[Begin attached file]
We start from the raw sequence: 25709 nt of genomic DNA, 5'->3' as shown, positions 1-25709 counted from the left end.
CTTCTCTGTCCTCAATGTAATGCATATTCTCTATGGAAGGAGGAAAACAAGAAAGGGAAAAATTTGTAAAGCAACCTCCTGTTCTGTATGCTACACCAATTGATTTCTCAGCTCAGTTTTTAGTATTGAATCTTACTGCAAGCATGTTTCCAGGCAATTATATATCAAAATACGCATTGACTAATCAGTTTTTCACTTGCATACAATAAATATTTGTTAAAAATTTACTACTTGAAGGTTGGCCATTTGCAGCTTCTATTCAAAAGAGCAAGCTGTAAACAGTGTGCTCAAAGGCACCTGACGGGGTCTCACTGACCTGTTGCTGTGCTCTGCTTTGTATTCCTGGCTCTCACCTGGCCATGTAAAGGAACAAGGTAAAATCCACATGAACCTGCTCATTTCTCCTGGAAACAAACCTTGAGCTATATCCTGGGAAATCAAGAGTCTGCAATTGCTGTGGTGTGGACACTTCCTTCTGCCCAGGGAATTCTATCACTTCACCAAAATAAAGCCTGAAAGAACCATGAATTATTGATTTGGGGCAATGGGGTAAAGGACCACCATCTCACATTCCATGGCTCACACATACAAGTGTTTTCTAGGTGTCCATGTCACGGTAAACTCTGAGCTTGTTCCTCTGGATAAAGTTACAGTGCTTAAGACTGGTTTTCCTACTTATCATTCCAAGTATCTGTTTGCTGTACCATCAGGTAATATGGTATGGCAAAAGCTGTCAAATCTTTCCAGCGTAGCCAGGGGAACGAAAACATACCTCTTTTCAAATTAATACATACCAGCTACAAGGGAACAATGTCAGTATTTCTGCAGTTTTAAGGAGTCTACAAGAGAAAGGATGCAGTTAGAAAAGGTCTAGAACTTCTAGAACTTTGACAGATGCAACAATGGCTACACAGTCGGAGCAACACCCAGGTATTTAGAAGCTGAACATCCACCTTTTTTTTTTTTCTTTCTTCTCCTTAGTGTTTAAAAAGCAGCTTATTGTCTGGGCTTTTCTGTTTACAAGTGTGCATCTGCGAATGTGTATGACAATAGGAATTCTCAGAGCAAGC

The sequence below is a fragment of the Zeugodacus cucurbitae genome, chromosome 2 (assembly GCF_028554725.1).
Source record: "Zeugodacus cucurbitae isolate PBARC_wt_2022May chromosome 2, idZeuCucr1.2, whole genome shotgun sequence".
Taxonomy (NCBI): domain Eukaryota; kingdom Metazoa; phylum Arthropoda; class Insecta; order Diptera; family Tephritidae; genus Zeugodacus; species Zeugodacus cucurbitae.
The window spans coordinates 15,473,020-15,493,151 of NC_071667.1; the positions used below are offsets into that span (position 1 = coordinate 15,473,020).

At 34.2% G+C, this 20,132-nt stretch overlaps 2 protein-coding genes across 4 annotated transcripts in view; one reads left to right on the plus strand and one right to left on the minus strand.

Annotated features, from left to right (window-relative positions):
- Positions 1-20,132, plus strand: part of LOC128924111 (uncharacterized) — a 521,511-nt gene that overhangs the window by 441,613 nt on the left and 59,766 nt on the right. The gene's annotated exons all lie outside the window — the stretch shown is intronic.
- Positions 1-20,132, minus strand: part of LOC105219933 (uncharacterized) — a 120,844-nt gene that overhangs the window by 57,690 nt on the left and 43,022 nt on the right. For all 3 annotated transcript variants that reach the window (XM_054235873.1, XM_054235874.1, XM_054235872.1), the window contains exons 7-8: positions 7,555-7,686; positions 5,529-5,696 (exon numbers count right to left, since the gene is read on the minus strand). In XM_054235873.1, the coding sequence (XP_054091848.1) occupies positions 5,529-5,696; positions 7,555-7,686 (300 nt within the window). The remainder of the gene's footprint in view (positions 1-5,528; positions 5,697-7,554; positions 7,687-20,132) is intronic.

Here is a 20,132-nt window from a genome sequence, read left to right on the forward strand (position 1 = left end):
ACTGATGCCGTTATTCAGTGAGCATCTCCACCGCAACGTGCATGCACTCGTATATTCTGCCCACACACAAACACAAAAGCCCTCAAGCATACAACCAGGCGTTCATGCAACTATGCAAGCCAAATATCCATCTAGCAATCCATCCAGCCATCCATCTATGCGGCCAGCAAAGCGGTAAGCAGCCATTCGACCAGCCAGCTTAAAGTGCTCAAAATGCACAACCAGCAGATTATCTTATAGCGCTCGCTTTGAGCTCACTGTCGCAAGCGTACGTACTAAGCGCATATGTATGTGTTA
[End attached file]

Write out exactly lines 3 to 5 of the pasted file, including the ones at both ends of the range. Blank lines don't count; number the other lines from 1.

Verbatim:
The sequence below is a fragment of the Zeugodacus cucurbitae genome, chromosome 2 (assembly GCF_028554725.1).
Source record: "Zeugodacus cucurbitae isolate PBARC_wt_2022May chromosome 2, idZeuCucr1.2, whole genome shotgun sequence".
Taxonomy (NCBI): domain Eukaryota; kingdom Metazoa; phylum Arthropoda; class Insecta; order Diptera; family Tephritidae; genus Zeugodacus; species Zeugodacus cucurbitae.